Talk with your neighbour
- Your neighbour may not be aware that the sound is having an impact on you and need a chance to turn it down.
- Talking in person tends to be the best way to resolve noise issues.
- A conversation will allow you to understand each other’s situation. This should come from you rather than us. Remember the conversation could also be uncomfortable for them.
- Offer some examples of when their noise interrupted you at home and the effect it had on you. Be calm and polite about your request. Being angry will only ensure you get the same response back. Simply state the facts so they can clearly understand the problem.
- Prepare for the conversation. Think about what you’re going to say and be ready to listen.
Watch the video
When to approach your neighbour
- The best time to approach your neighbour is during the day. It’s not helpful to approach them when you are at the point of losing your temper at night. Raise the subject the next day, when you are calm.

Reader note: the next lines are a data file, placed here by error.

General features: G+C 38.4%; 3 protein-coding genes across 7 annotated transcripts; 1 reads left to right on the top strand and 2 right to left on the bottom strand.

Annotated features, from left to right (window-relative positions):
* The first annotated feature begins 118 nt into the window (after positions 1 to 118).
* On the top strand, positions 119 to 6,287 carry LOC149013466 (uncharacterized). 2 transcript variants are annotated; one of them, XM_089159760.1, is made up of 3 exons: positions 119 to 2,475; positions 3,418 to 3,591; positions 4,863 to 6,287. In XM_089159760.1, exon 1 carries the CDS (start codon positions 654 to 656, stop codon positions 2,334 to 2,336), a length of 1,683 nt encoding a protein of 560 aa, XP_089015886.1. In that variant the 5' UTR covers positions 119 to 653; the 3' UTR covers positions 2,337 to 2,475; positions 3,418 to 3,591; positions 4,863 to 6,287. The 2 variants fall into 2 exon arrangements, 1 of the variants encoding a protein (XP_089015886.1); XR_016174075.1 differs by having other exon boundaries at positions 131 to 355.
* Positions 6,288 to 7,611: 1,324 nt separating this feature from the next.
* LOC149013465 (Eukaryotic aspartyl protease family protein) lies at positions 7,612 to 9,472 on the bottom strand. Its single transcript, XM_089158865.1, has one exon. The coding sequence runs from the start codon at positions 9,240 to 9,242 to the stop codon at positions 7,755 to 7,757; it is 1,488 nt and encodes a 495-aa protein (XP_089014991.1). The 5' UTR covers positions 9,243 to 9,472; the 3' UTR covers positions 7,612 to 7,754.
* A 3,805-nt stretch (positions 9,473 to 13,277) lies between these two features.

- If you both have back gardens, strike up a conversation there. If you see them in the front yard or leaving their house at the same time as you. Bring up the topic casually and in a friendly manner.
- If your neighbour’s noise disturbs you, don’t bang on the ceilings and walls. Knock on their front door during a quieter period. Make sure you are feeling calm and controlled.
- If you don’t feel comfortable to talk in person you can post them a note.
I’m (your name) and I live next door. I’ve not managed to find a time when we were both free to talk. I hope you don’t mind that I’ve posted this note.
I wanted to let you know that I can hear your music/television/dog (complete as necessary) in my property. You may not be aware that the sound travels.
I would prefer to talk in person, so please feel free to come and have a chat.
Thanks, Name, address